Segovia is another small, medieval mountaintop city some forty miles from Madrid, but to the north, on the other side of the Guadarrama range, which is still snow-capped in May. Segovia has three must-sees: the cathedral, the Alcazar (Islamic fortress), and the Roman aqueduct.
The aqueduct reminded me of a line in Neil Young’s Cortez the Killer: “They built up with their bare hands what we still can’t do today.” Without mortar, the Romans constructed a nine-mile aqueduct, much of it underground, to channel water to an outpost overlooking the Spanish plain. Nearly half a mile of the above-ground structure remains. It was damaged during the Reconquista (the centuries-long crusade to push the Moors out of Iberia) and rebuilt in some spots; you can see where the Spaniards used mortar because they couldn’t do what the Romans did.
At Segovia’s Plaza Mayor we bought a piece of ponche segoviano, the local dessert of choice, and each had half. Spanish cuisine features two spices: way too much sugar and way too much salt. Guess which one this had? If we’d split our ponche segoviano into twentieths and shared it with the old people on the benches in the square, we’d have killed two of them from sudden-onset diabetes and sent the rest into sugar shock. Between the sugar, salt, and smoking, The Fabulous Wife believes most Spaniards die by seventy from diabetes, hypertension, cancer, or some combination thereof.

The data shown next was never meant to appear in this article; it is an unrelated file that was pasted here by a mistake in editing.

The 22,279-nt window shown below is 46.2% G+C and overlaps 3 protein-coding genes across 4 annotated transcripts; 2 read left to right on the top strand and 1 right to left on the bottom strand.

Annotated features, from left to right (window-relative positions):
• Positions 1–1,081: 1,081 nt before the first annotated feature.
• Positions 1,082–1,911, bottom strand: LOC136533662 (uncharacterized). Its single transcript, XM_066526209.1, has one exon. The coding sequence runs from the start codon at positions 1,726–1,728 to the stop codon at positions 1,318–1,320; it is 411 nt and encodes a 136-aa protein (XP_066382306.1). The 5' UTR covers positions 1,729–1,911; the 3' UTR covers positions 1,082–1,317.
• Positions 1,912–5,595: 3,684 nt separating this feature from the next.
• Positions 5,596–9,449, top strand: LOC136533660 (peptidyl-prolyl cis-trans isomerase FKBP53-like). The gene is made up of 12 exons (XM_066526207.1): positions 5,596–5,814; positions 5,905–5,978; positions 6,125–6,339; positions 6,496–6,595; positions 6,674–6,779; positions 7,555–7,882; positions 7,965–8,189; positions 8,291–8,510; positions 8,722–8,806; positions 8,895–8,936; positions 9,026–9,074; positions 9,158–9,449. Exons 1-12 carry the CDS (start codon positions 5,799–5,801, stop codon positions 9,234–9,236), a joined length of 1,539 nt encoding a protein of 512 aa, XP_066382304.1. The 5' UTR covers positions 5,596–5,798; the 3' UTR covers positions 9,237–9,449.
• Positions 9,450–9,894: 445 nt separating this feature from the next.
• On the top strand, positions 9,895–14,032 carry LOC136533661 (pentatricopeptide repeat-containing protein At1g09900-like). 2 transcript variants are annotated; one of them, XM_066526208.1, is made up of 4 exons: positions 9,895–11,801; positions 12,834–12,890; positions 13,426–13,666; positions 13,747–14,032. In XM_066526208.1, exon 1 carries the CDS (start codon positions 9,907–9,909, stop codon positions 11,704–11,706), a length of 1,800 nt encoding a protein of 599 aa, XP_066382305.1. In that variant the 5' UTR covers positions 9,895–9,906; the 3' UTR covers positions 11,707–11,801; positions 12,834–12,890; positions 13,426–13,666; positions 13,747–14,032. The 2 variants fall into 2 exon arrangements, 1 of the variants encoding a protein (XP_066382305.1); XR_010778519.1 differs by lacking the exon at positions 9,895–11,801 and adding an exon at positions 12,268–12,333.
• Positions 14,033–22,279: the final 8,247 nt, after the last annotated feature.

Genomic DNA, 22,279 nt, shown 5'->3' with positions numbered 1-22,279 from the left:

The cathedral, just off the Plaza Mayor, was begun during the Gothic era (1525) but finished during the heyday of Renaissance architecture (1768) so it’s a mixture of both, the biggest giveaway being that it started with spires but is crowned by a dome.
It’s not as over-the-top as Toledo’s cathedral. The organ is merely elaborate.
Nonetheless, it’s another example of designers and artisans from a much earlier time doing with their bare hands what we, with our computers and precision tools, cannot do today. Or maybe do not want to do, either because we fail to recognize what art does for us or because we consider “ornamentation” a frivolous expense.
The Alcazar is built on the site of the Roman fortress that got its water from the aqueduct. After the Christians seized Segovia, the Alcazar became a palace for Castilian royalty. More recently it served as an artillery school for the Spanish military. It was largely rebuilt after a fire in 1862, so it isn’t really an authentic castle, but it is impressive.
Despite the Spanish Christians’ attempt to whitewash Iberia’s Islamic past, the legacy stubbornly pokes through here and there.
Yet for all its splendor, the Alcazar existed for a grim reason: if an attacking force were coming, you’d know it three days in advance, as the flat plain affords an expansive view in every direction except south, where the mountain range provides protection. No wonder Segovia was never taken in a siege.
Segovia was the quietest, least-touristed Spanish city we visited. For that reason alone it would have been fun, but all three must-sees — especially the aqueduct — lived up to the hype.